Some Eskimo Tribes Taught Children About The Birds and Bees By Example
The Qipi Eskimos in the eastern Arctic were openly demonstrative when it came to teaching their children. Parents would be affectionate — kissing, touching, and playing with one another openly — as well as praise their child’s genitals from a young age. This continued through adolescence and children were encouraged to talk about it with their parents.
Pre-Marital Intercourse Was Encouraged By Eskimos
When Danish explorer Peter Freuchen spent time with Eskimo groups on Greenland during the early 20th century, he wrote about his experiences and commented on the practices of young men and women. Freuchen noticed that parents didn’t worry about whether or not their teenaged children came home at night but rather took it “for granted that they found a vacant igloo nearby and are spending some time there, either as a couple or as members of a larger party.” He went on to say,
“In fact, at a larger settlement there will always be a Youth People’s House where young people can sleep together just for the fun of it, with no obligation outside of that certain night. Nobody takes offense at this practice, for no marriage can be a success, Eskimos believe, without sexual affinity.”
Wife-Exchanges Took Place After Every Ritual A Shaman Performed
Wife-swapping and shamanistic activities were closely linked in Eskimo society. After every seance a shaman performed, men would exchange wives. Shamans encouraged the activity but when it came to outsiders, handing over a wife was different. Merchants and travelers may have been offered a widow or a single woman upon arriving into an Eskimo community, but most young women were married as soon as they were sexually mature. Women could also offer themselves to an outsider. All in all, arrangements to exchange and share wives among the Eskimo were one thing, giving a wife to a stranger was far less common.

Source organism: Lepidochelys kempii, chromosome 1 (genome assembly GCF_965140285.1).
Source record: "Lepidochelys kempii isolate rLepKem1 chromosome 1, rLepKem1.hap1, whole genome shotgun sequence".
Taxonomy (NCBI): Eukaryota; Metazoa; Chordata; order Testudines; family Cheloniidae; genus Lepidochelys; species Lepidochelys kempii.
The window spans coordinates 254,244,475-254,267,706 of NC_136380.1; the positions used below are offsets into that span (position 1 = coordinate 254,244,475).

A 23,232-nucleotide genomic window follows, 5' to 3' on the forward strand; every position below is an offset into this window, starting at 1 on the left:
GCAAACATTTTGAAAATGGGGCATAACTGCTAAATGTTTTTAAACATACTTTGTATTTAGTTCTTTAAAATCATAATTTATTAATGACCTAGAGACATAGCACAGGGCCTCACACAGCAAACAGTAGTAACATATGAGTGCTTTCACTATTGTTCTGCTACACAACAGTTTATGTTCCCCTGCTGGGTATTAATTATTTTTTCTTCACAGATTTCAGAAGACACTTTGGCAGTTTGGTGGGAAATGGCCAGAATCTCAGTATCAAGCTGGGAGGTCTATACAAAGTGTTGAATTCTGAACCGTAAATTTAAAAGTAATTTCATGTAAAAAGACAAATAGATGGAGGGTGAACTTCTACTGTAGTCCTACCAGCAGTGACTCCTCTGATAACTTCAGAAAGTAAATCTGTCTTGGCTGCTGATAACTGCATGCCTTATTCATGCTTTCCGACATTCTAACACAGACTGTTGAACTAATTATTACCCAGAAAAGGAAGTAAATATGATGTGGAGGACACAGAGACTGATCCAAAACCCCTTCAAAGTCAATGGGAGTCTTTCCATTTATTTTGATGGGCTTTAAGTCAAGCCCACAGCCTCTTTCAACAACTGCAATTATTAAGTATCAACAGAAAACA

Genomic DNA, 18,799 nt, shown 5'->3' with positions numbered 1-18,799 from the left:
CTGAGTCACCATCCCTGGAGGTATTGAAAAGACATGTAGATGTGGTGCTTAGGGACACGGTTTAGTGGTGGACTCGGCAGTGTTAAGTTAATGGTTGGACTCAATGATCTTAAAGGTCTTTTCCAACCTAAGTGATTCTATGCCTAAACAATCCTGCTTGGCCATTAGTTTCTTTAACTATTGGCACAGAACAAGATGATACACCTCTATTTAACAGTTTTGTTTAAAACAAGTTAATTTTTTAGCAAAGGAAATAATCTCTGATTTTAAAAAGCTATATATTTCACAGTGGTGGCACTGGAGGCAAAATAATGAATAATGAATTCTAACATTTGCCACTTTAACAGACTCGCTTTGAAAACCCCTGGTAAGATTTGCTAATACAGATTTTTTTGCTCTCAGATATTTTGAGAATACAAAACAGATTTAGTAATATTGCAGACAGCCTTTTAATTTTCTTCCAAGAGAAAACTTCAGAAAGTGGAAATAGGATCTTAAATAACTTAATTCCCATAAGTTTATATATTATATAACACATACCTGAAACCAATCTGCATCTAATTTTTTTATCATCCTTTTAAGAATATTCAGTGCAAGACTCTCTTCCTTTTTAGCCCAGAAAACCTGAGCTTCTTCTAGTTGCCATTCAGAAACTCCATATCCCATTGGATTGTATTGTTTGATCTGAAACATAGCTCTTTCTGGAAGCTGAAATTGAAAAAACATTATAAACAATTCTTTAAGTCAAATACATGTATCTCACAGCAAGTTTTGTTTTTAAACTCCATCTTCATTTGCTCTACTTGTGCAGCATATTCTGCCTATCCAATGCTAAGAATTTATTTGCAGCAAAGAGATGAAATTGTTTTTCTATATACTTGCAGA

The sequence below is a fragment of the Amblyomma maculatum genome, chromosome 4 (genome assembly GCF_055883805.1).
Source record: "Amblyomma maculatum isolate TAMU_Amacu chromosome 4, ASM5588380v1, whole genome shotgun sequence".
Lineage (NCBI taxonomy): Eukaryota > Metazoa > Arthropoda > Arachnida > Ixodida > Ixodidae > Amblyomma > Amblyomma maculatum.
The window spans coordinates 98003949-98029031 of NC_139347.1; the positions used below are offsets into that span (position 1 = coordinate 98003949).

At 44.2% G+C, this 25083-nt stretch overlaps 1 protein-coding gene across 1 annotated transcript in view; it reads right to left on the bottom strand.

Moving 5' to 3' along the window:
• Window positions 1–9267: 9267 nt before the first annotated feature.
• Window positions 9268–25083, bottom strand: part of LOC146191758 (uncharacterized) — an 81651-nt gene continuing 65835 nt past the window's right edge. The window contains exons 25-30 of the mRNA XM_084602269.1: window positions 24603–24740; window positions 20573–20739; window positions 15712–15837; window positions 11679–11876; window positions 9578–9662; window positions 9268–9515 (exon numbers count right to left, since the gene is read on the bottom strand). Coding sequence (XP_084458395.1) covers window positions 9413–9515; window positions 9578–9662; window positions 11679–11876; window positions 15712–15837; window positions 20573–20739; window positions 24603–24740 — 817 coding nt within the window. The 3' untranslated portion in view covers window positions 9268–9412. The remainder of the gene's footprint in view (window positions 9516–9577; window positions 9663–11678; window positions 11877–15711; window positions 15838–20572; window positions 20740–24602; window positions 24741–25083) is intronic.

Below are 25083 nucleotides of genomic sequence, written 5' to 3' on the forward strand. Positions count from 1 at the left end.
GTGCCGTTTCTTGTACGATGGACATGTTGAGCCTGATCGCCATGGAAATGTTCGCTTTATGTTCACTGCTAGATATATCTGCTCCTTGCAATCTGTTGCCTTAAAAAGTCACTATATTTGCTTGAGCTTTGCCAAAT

Shamans Led Rituals Where Eskimo Couples Gathered Together And ‘Turned Out The Lights
The shamanistic ritual of “putting out the lamps,” as it was known in Greenland, involved bringing together married couples for a passionate night in the dark. After group of Eskimos was gathered, the shaman would wait to contact spirits, turn out the lights so the married Eskimos could sleep with a random person, and then turn them back on after everyone was done. This was supposed to be a way of welcoming the spirits into a hospitable environment, and, interestingly enough, was often meant to effect an entirely non-sexual outcome, such as better hunting weather. When Christian missionaries observed the practice, they objected to it.
Same-Gender Attraction Was Something That Should Stay Hidden, According To Some Eskimo Groups
Despite fairly open ideas about sexuality, masturbation and same-gender attraction were not accepted in most Eskimo communities. According to one elder from the Naujaat tribe, “we always lived in a tent or shared an igloo. It was never out in the open in my time, but that doesn’t mean it didn’t exist.” In some tribes, there aren’t even words for “homosexuality” or “lesbian.” In the Nunavut language, however,the “term for lesbian relationships is “two soft things rubbing against each other,’ while for gay men it’s ‘two hard things rubbing against each other.'”
Because there is a difficulty within Eskimo culture to recognize LGBTQ individuals, there have been efforts to make it more public and to push for gay rights in regions like the Nunavut. It’s an uphill battle, though. In 2003, a spokeswoman for the Qikiqtani Inuit Association claimed,
“We do not agree with same-gender marriage. This is not part of our custom, it is alien to us. As children, we knew that only men and woman can make children together.”
She went on to say that she believed the Inuit would have to accept gay marriage just like other aspects of white culture, which would therefore negatively infringe on the traditional way of life of the Inuit.
Infanticide Was Sometimes Practiced In Eskimo Families
In order to control their populations in difficult environments, Eskimo tribes sometimes practiced infanticide and reportedly sometimes killed their children if they could not take care of them. They also killed females more often than males, in large part because men were more likely to die as adults and the gender ratio in the community was difficult to maintain. Babies were most often killed by suffocation but taking a baby out to the woods, stuffing her mouth with grass, and leaving her to die was common as well.
Although records of this practice are often scattered, there has been research that hsa strived to paint an accurate and thoughtful history of this.